Angela Smith speech in the House of Lords, Monday 9th July 2018
My Lords, Harold Wilson reportedly remarked that ‘a week is a long time in politics’. How the Prime Minister must wish that were true.
Picture the scene on Saturday afternoon. Having achieved an agreement at Chequers, the Prime Minister can enjoy the fine weather and positive mood sweeping the nation:
- England have booked their place in the World Cup Semi Finals;
- Lewis Hamilton has qualified on pole for the British Grand Prix;
- A plucky Kyle Edmund takes the lead – albeit temporarily – at Wimbledon.
All is well. This is the high-point of Theresa May’s premiership. Yet, fast forward to Sunday evening when David Davis informs the Prime Minister that he is now “unpersuaded” by the Chequers position and is unwilling to play the role of a “reluctant conscript”. He resigns. Steve Baker follows.
And just in case there was any doubt as to the dissatisfaction in the Brexiteer camp, Boris Johnson has also, after getting others to test the water first, taken the apparently ‘principled’ decision to resign.
With just 264 days until we leave the EU, we have a brand new Brexit Secretary and will soon have a new Foreign Secretary.
David Cameron as Prime Minister was so sure that he would get his own way in the referendum that he did not even plan for a ‘Leave’ vote. That my Lords was arrogant and irresponsible.
Theresa May as Prime Minister, confident that she had a plan, promised the country “strong and stable government in the national interest” in an unnecessary general election.
And we’re being asked to believe that Government is delivering a “smooth and orderly Brexit”, even though no one can agree what this means, and nobody believes it.
Following the June summit, the President of the European Council issued a “last call” to the UK, pleading for progress to be made ahead of the October summit.
Last Friday – 464 days after the triggering of Article 50 – the Cabinet met, debated, and apparently reached a decision. For a brief moment in time, the Cabinet was united. There was radio silence from the usual suspects. And now we have chaos at the heart of Government, when we most need stability.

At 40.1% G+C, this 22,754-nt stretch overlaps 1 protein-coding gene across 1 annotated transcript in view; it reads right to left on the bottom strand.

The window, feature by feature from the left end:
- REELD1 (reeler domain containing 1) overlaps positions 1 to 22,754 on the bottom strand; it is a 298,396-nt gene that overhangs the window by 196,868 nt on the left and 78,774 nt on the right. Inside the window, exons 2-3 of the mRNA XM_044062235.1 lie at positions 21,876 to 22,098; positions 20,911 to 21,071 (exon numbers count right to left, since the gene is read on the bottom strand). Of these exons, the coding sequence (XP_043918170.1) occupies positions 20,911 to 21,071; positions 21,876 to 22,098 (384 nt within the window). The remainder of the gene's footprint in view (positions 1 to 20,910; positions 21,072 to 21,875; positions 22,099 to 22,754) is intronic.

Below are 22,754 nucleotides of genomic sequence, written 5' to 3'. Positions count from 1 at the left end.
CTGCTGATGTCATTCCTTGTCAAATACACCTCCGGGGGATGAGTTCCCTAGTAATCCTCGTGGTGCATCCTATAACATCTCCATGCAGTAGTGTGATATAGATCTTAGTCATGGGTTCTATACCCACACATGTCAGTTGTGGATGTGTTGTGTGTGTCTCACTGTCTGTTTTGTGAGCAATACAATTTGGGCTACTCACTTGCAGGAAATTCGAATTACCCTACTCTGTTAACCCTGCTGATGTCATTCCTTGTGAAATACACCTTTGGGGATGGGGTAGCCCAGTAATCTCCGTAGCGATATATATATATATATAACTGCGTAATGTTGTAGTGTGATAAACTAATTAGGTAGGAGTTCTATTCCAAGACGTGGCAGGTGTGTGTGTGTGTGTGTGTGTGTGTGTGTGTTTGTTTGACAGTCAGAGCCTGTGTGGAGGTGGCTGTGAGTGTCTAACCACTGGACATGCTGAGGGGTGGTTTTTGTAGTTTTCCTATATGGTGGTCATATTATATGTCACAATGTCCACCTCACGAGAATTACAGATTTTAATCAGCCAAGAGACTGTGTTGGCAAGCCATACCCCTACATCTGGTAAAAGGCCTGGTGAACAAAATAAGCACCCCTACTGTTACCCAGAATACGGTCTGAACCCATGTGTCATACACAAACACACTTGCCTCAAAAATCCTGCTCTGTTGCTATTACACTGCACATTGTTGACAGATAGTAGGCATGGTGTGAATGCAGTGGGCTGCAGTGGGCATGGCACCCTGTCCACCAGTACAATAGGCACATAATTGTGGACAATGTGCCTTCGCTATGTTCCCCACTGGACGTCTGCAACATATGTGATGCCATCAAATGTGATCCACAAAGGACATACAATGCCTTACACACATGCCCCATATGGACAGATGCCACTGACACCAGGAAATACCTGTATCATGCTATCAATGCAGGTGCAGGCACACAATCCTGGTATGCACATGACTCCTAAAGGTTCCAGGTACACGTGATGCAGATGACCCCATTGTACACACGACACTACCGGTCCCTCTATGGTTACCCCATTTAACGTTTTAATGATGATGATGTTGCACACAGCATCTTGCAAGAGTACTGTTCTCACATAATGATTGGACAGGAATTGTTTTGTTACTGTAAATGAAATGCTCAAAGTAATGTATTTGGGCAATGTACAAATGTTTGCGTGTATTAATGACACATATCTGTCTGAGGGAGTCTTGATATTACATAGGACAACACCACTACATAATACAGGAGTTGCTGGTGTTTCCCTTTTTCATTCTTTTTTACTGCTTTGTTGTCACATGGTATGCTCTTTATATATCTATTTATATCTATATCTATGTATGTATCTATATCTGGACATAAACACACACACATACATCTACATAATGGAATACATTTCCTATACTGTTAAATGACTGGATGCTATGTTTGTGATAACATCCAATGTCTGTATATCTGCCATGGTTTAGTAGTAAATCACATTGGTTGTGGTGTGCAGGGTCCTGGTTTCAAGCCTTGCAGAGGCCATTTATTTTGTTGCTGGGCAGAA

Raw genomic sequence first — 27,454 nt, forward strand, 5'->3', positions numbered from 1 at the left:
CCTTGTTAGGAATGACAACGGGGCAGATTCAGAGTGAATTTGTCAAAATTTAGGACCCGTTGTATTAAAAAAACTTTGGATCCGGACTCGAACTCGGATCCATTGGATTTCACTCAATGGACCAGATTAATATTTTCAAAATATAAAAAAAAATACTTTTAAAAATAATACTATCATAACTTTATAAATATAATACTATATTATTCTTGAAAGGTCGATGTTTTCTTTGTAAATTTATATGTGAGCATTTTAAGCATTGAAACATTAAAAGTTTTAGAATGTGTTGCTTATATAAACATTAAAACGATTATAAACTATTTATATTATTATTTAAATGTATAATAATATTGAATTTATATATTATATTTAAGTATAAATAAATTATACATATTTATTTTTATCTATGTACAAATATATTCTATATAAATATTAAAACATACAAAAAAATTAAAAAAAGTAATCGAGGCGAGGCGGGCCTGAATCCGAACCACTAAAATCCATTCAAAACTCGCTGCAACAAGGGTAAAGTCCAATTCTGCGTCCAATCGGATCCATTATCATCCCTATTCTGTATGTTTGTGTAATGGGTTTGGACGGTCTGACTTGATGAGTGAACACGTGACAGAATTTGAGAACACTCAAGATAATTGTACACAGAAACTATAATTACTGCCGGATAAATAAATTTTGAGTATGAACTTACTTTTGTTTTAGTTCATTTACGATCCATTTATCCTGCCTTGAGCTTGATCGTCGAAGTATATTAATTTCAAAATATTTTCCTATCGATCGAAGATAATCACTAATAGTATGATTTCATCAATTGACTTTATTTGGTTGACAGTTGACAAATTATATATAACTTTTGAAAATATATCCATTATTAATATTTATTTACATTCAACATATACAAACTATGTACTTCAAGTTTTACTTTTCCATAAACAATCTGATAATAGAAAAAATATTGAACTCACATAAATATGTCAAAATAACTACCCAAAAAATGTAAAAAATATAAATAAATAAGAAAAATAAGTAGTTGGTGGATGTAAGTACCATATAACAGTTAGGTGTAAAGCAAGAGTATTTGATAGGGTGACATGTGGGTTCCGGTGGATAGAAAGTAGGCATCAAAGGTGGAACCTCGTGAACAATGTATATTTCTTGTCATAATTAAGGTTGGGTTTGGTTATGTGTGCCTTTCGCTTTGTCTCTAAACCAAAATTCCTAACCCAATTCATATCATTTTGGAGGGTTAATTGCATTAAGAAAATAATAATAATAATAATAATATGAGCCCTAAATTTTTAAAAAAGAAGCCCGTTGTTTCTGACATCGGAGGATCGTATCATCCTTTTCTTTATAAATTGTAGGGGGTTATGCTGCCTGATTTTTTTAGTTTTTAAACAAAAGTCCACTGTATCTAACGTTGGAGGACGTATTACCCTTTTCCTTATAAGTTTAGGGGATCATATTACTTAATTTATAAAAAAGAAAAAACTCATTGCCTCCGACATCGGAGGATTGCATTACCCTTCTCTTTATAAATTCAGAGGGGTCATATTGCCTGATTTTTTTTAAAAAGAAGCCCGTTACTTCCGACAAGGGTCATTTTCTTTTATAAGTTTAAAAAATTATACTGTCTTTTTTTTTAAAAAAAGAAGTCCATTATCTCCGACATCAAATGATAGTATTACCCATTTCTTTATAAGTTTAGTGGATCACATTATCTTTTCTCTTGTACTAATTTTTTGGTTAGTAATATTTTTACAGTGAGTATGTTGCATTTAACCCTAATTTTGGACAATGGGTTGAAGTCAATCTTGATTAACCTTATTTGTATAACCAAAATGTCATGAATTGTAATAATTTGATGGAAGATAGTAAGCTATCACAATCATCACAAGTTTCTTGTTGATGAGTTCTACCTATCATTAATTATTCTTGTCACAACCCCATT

There are rumours of letters being submitted to the 1922 Committee. One Conservative MP dared to declare: “I think Theresa May’s premiership is over.” Far from offering answers, this melodrama only raises questions.
Luckily for YLH, the Noble Lady, the Leader, was at Chequers and the Cabinet meeting. I wonder whether she could comment on reports that the advice of the Commons Chief Whip, was that the Cabinet had to back this facilitated customs arrangement as a so called compromise, otherwise MPs would vote to stay in a Customs Union?
Also, after spending the day with the Mr Davis and the Mr Johnson did she get any inkling of the dramas about to unfold? Was the PM right to be so confident that she had convinced them, brought them with her and won the day?
My Lords, the Government’s plan is not the one that would’ve been adopted by Labour – not least because it includes no real plan for services, which account for almost 80% of our economy. But with only six weeks of negotiations before the October summit, there is at least now a proposal on the table. It isn’t quite what the Prime Minister presented at Lancaster House, or Mansion House. And it will not be clear what the EU27 make of the offer until a White Paper is published later this week.
EU diplomats are displaying a level of discipline that would baffle some in the Cabinet. Reinforcing the view that this was more about the Conservative Party than the national interest, the Environment Secretary acknowledged yesterday that the agreed position amounts to a fudge – in part because of party divisions, but also due to parliamentary arithmetic.